My three-year-old granddaughter doesn’t believe in stopping. “Try again” is her battle cry. She must say it twenty times a day, to herself and those around her. “Try again,” she says to grandpa when he misses the ball. “Try again,” she encourages when I burn the cookies. “Try again,” she tells herself when her block tower collapses.
I’m in the “try again” camp too. With life, I believe in keeping on. Consider the time I was running my first half marathon and broke my foot with several miles to go. Did I stop? Never. I hobbled along until I saw that finish line, then sprinted into a full out run.
But there are times it’s important to know when to stop. It might have been a good thing if I’d known when to stop during that half marathon. Knowing when to stop if you’re a writer is a good thing too.
This blog isn’t about stopping when you feel like it, the way you feel after a rejection, a bad review, or when everyone in your critique group thinks your story should be on life support. Those are the times we should “try again.” It’s when we don’t feel like stopping that we probably should - when we want to add one more twist to our story, one more character trait, one more plot line, one more ending.
I confess, as a writer, I have a hard time knowing when to stop. That may be difficult to believe looking at my eighteen word Lost. Found. You may have thought I barely got started.
Yet much of my writing looks like I’m on a trip around the world with no particular destination in mind. Some of my picture book manuscripts, which editors prefer to be under 500 words, look a bit like the “Great American Novel.” I’ve learned a few things in my time on earth and, doggone it, I want to get it all in that manuscript, that one manuscript.
Besides writing “picture book novels”, I’m also good at multiple endings. I can’t choose just one! Usually, I like my stories to have at least three, in the style of “Choose your own ending.”
Creating multi-dimensional characters is one of my talents too, but multi-dimensional characters aren’t needed in picture books. They just complicate matters. I’m working on a story now where my character loves wordplay, but he’s also shy. More than half of my critique group agrees that the addition of shyness as a characteristic takes the story off track.
Another example of not knowing when to stop, especially for novel writers, is saying the same thing over and over again. This habit of repeating oneself comes largely from not trusting your reader. Sadly, these repetitions can sometimes find their way into a published novel. That doesn’t happen with an accomplished writer though. I recently finished Kate DiCamillo’s Raymie Nightingale. I don’t know if Ms. DiCamillo has trouble knowing when to stop, but I doubt it. And if she does, her finished novel doesn’t show it. Perfect number of words. Perfect number of chapters. Perfect book. Kate DiCamillo knows what to leave out and what to keep. She knows when to stop. Perfectly.
Of course, our first drafts are often wordy with too many characters and plots and endings, but when we begin to rewrite we need to learn when to stop, where to cut, and when to “kill” our darlings, the parts we love the most but that don’t add to the story.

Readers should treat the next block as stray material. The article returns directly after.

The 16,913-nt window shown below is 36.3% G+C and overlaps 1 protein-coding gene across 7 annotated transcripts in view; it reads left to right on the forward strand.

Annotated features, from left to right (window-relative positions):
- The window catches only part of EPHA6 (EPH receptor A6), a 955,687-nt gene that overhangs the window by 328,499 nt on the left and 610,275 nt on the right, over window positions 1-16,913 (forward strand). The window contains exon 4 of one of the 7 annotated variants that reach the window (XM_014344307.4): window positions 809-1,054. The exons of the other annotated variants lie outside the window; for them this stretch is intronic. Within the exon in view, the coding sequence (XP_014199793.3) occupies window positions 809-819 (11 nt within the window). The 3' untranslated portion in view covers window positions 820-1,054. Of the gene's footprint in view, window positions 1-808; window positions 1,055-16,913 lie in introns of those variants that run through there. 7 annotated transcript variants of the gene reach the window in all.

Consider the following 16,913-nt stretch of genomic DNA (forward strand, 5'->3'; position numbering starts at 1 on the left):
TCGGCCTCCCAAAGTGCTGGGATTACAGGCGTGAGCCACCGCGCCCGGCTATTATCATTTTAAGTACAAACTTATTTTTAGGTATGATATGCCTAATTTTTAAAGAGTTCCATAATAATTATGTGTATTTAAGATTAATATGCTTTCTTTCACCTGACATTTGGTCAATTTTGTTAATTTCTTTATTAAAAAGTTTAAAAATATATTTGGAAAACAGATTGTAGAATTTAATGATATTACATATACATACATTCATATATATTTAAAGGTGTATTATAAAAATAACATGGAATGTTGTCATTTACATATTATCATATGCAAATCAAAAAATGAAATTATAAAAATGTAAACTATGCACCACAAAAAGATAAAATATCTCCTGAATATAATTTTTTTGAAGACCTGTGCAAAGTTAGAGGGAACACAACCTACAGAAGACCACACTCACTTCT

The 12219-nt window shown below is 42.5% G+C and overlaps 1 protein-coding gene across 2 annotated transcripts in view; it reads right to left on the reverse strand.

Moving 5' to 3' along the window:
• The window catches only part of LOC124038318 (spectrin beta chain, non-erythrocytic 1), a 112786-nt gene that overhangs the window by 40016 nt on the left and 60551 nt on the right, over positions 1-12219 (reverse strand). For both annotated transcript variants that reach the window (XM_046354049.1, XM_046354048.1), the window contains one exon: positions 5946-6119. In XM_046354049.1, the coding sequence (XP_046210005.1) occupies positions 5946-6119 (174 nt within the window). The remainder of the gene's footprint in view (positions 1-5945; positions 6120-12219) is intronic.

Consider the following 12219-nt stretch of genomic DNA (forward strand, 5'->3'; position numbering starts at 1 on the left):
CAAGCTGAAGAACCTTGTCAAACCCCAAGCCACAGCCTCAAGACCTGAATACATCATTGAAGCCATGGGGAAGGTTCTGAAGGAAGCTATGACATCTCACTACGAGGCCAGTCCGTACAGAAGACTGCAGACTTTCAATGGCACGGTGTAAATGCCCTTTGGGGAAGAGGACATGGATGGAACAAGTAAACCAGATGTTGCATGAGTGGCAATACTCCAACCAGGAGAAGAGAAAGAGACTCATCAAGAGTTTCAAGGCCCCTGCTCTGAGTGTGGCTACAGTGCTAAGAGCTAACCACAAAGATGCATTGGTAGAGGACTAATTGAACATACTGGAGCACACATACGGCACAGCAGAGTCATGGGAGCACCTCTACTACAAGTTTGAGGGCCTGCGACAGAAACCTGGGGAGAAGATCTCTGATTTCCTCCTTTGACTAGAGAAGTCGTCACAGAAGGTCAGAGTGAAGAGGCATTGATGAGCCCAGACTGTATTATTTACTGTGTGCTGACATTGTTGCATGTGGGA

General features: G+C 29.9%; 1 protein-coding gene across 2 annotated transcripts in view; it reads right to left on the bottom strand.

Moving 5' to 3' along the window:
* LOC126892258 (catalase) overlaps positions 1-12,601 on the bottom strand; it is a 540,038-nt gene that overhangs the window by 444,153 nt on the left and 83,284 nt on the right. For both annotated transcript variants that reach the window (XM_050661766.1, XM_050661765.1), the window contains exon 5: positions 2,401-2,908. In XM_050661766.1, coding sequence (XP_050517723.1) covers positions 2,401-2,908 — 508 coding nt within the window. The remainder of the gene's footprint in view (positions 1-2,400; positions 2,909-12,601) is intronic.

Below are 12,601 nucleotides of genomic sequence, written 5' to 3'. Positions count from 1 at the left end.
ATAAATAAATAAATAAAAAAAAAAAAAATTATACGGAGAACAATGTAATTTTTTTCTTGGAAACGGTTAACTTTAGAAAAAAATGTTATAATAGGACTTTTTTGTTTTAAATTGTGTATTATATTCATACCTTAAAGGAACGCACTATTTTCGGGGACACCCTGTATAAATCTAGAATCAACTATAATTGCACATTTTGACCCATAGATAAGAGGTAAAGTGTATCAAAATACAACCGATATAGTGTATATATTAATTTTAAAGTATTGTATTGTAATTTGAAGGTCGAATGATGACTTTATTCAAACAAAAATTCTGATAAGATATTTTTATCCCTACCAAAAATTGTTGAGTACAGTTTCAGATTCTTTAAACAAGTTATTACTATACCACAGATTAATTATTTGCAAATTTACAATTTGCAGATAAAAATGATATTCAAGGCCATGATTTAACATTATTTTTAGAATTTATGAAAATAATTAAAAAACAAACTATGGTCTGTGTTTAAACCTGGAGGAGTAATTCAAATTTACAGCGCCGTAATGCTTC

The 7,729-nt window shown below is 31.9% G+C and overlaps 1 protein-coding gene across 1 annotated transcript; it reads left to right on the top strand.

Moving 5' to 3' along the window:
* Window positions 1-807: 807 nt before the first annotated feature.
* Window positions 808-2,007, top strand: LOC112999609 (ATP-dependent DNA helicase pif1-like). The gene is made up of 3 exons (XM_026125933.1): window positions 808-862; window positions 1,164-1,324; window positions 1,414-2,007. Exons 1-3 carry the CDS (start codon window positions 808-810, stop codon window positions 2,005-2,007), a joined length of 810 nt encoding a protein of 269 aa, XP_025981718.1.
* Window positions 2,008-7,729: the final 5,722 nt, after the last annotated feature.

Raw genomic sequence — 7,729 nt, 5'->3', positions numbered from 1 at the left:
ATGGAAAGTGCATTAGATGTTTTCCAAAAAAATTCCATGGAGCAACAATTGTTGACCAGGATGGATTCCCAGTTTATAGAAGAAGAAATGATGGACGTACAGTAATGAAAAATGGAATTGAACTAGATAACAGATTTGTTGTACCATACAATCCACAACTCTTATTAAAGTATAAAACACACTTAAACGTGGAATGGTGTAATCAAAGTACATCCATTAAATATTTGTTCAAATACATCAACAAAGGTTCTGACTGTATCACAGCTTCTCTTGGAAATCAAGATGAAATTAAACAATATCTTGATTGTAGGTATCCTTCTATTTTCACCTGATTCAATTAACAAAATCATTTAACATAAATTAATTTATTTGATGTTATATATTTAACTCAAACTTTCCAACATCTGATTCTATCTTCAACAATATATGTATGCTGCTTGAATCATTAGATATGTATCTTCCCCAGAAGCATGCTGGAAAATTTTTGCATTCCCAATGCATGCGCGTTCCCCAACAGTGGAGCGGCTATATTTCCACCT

“Try again” should certainly be a writer’s main battle cry; it has to be with all the wrong turns, rejections, and disappointments we come up against. But we should also learn about the important discipline of knowing when to stop.
Know when to stop so you don’t have three endings. You only need one that’s perfect.
Know when to stop adding dimensions and attributes to your picture book character. One main characteristic is good.
Know when to trust your reader.
And, oh yes, know when to stop working on your blog and start writing your story. That’s my exit line.
(Though, I'm exiting, I'd love for you to share your experiences with the importance of stopping.)
Marsha Diane Arnold is the award-winning author of twelve books that have sold over a million copies. Her most recent, A Welcome Song for Baby, portrays a young girl sharing the sounds of the seasons with the baby in her mother's womb. It's available in the UK and at http://amzn.to/1VVbVOt
Marsha's popular Character-Driven online Course is at http://www.childrensbookacademy.com/writing-character-driven-stories.
Meet the Friday Blogonauts
First Fridays will feature Bryan Patrick Avery, published writer , man of mystery, and professional magician among other things.
Second Fridays will feature awesome multi-award winning author Marsha Diane Arnold who will be writing about character-driven and/or nature-based books and/or anything she likes :)
Third Fridays will feature independent Aladdin/Simon & Shuster editor Emma Sector who has helped bring many books into the world.
Fourth Fridays will feature the great Christine Taylor-Butler who has published over 70 award-winning fiction and non-fiction and nonfiction books including the acclaimed new middle grade series - The Lost Tribes.
Fifth Fridays will feature the fabulous Carl Angel award-winning multi-published Illustrator and graphic designer.
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